Aon: Overall employee work experience is deteriorating

16 June 2015

The overall employee work experience is declining globally, research by Aon Hewitt finds. While engagement levels have plateaued in recent years, employees are particularly unhappy with the resources and programmes that enable them to grow and perform. According to the consulting firm, to address the engagement issue, organisations should first ‘fix the basics’ needed to get the job done, and then focus on their company culture and leadership.

In its recently released ‘2015 Trends in Global Employee Engagement’ report, HR consulting firm Aon Hewitt researches the employee engagement of 9 million employees at over 1,000 companies in 164 countries. The HR consulting firm finds that while employee engagement levels have remained constant, the overall work experience of employees is deteriorating.

Global trends in employee engagement

The report shows that the global engagement level has plateaued as it increased by 1% from 61% in 2013 to 62% in 2014. The most engaged workers are found in Latin America, with a percentage of 71%, followed by the African-Middle Eastern region at 67%, the latter of which saw the biggest increase in engagement of 6%. The only region that did not experience an increase in its engagement levels is Europe, which has seen the same level of 57% for the past three years.

Engagement levels by region
Comparing the different countries to the global average of 62%, finds that people in Mexico are the most engaged at 78%, followed by Pakistan at 72% and Indonesia and Russia at 70%, all four of which increased their engagement levels compared to 2013. The biggest decrease is seen in Colombia, where the level dropped 11% to 68%. While the engagement level in the UK increased with 3% compared to 2013, it is still below the global average found at 52%.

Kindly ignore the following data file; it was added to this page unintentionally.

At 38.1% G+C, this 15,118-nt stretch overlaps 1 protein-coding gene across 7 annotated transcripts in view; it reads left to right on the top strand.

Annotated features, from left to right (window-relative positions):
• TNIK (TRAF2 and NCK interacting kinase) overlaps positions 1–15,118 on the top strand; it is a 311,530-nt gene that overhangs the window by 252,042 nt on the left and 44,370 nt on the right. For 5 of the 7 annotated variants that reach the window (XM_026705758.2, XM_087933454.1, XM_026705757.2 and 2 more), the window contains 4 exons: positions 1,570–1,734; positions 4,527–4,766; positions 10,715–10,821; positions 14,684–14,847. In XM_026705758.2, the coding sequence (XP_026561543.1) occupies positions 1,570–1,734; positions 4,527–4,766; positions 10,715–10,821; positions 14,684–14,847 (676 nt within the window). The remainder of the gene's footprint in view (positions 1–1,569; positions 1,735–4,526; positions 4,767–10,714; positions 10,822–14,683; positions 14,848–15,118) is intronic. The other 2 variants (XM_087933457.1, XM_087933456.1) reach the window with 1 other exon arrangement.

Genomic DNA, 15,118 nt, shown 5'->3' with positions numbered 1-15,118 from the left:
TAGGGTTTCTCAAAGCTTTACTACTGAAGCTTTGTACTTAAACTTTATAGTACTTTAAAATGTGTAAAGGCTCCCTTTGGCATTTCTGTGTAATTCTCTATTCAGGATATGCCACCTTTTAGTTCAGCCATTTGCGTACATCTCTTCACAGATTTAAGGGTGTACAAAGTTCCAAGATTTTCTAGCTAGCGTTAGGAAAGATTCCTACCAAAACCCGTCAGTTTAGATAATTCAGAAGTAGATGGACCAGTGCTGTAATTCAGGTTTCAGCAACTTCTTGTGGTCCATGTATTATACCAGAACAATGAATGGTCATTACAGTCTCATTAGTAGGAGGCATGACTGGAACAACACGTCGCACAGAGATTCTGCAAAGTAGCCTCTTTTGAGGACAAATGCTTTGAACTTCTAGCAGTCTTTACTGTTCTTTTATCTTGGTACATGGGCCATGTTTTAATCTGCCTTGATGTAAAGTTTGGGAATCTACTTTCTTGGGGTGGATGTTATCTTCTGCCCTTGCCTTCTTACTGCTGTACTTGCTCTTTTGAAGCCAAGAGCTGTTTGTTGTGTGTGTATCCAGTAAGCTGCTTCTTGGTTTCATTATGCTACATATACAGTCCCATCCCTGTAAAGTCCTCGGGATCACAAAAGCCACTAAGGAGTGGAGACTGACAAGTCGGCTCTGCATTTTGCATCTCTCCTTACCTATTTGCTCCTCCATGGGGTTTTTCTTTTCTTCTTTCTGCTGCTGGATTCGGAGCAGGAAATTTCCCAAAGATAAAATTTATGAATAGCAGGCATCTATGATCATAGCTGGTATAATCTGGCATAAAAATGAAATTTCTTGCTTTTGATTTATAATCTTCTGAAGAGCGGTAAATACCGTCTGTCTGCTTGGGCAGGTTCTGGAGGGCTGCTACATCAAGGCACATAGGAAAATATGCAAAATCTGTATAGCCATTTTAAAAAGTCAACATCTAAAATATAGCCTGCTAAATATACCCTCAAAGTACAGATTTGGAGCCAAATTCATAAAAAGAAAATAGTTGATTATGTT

Markets by Engagement Score Valures and Changes

Aon Hewitt’s study also shows that despite the slight increase in global engagement levels, the overall net satisfaction levels of workers with their work experience plummeted 28% in 2014. Employees are particularly unhappy with resources (-7%), people focus (-6%), HR practices (-5%), and leadership (-5%). The biggest deterioration of employee work experience is found in Europe at -85%. Here people are especially unhappy with communication, customer focus and resources. The most satisfied people are found in the US, where the engagement levels are also fairly high at 66%.

“As GDP growth continues, we expect to see organisations make greater investments in people, which could result in an increase in employee engagement,” explains Ken Oehler, Global Engagement Practice Leader of Aon Hewitt. “However, any improvements in engagement could be offset by increasing employee dissatisfaction with many of the work-related resources and programmes that enable them to effectively do their jobs. Employees who are engaged, but not empowered, are more likely to be frustrated, burned out and become disengaged, which puts organisations at risk of having suboptimal productivity and higher-than-average employee turnover.”

Percentage point change in work experience indicators

Global engagement drivers
The number one global engagement driver is career opportunities, which is ranked as the top driver in all regions. Although all regions view this driver the most important, global perception decreased with 3% and less than half (44%) of employees are satisfied with their experience. The other top drivers - reputation, pay, employee value proposition and innovation - could also be improved as around half of employees are satisfied with these key engagement priorities. While most regions view the organisation’s reputations as important, workers in Latin America and the African-Middle Eastern region, where the most engaged workers live, assign more importance to recognition.

Global Engagement Drivers

Oehler concludes: “There has been significant emphasis on increasing engagement over the last several years, but many organisations are overly focused on diagnostics and not on the holistic solutions that address the specific challenges they are facing,” says Oehler. “The best way to rapidly address low engagement levels is to ‘fix the basics’ in areas like safety or the systems, processes and resources needed to get work done. Beyond these areas, top organisations will create a culture of engagement by focusing on performance, growth and engaging leadership.”